Saturday, June 21, 2008

UPDATED Dangerous New Fallacy Spread for Talking Point of Same Sex Marriage Advocates

(I've updated this by adding at the bottom a brief discussion and links to the controversy over Bishop Orama last September and the results of the theonomy surveys Sarah Hey conducted.)

The Los Angeles Times and the US News and World Report both presented as a fact this week that Christianity calls for the death penalty against homosexual acts. This fallacy seems to be a part of a new talking point of the advocates of same sex marriage that they have managed to get into the news stories. Christian advocates of traditional marriage need to be prepared to respond with the truth.

The LA Times article inserted this claim into a sentence with quotes from Richard Mouw, the President of Fuller Theological Seminary, here:
Mouw cites Romans 1 in the New Testament that decries men and women abandoning “natural relations” and men “inflamed with lust for one another” committing “indecent acts with other men” — behavior that carried death as punishment.
The newspaper reporter was quoting the President of Fuller Theological Seminary for most of the sentence, but notice where the quote stops and he inserts this misunderstanding. This creates the impression that Mouw is the source for the idea that Christianity calls for the death penalty for homosexual behavior.

Then later in the LA Times article, the claim is made again like this:
Perhaps the most frequently cited is Leviticus 18:22: “You shall not lie with a man as one lies with a woman: It is an abomination.”The passage from the Torah is repeated, with slight variations, in Christian scripture, which, like the Jewish text, orders death for violators.

Notice how this second sentence is claiming that Christian scripture orders death for violators of the Old Testament (Torah) command. The New Testament does not order death for homosexual acts. Someone reading the article who does not already know this is false is going to think it is true because of the source in the first quote and because the reporter repeats the information later in the article.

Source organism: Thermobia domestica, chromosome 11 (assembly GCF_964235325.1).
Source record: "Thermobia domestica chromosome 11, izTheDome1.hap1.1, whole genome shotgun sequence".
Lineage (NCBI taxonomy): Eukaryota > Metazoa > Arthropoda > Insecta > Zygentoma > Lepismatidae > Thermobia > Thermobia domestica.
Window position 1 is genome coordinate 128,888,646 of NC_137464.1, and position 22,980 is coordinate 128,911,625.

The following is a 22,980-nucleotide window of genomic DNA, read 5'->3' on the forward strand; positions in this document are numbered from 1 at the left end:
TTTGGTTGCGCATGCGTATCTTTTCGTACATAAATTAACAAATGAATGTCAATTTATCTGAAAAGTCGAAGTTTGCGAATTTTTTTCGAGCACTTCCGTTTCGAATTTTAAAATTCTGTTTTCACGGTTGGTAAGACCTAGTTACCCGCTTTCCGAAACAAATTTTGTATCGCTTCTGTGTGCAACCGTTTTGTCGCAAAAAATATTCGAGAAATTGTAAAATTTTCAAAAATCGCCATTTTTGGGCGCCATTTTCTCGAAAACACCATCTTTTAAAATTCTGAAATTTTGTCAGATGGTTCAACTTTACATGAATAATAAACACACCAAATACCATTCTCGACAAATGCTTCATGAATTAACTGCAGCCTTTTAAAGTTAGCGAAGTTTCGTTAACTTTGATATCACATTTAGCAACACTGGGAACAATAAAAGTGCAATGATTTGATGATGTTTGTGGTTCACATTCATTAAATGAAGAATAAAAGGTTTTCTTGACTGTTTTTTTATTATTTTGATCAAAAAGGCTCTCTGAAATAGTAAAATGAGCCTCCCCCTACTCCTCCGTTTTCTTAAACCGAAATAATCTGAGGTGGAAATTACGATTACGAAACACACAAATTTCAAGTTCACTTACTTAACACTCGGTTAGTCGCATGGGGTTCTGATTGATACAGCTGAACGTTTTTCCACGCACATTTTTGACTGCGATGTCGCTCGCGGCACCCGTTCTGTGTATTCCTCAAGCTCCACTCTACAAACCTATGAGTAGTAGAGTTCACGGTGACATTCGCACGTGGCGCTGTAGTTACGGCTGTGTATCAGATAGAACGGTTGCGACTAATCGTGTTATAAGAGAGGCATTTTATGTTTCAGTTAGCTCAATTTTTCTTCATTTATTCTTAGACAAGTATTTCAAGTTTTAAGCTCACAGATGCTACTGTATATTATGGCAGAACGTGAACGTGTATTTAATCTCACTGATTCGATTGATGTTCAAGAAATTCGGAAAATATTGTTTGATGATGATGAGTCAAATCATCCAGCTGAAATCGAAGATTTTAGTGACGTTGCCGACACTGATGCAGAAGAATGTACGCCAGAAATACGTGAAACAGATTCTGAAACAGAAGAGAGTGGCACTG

We can best understand the purpose of spreading this fallacy in the US News and World Report article:
Frank Kirkpatrick, author of The Episcopal Church in Crisis: How Sex, the Bible, and Authority Are Dividing the Faithful, is particularly troubled by the conservatives' assertion that their reading of Scripture is not one of many possible interpretations of a complex text but instead the only true way of reading it. "It is disingenuous," says Kirkpatrick, an Episcopal priest and a professor of religion at Trinity College in Connecticut. "They do not call for homosexuals to be stoned to death. They choose to follow some passage from the Bible and not others. So, clearly, they are interpreting."
Here we can see that spreading the fallacy that Christian scripture calls for the death penalty for homosexual acts lays the groundwork for arguing that scripture can be selectively ignored and calling for new readings of scripture.

I like what the comment by Carl at Stand Firm in response to Frank Kirkpatrick:
The existence of many possible interpretations does not imply the existence of many credible interpretations. The fact that people disagree about the meaning of a text does not imply the meaning of a text is impossible to sufficiently discern.

UPDATE: I further reflection, maybe this is not so new. It may be relevant to reflect back to last September, At that time there was a scurrulous rumor embraced by the progressive Episcopalians that an Anglican bishop had called for the death penalty for homosexuals. The rumor proved false. Nevertheless, on the conservative Anglican website Stand Firm in Faith, Sarah Hey conducted a two part survey of members to see where they stood on theonomy. The results here and here are clear -- none of the conservative Anglicans participating believed in the death penalty for violations of biblical morality. This is a fear tactic of the progressives.

H/T Mollie at Get Religion,Kendall Harmon T19 and Greg Griffith at Stand Firm

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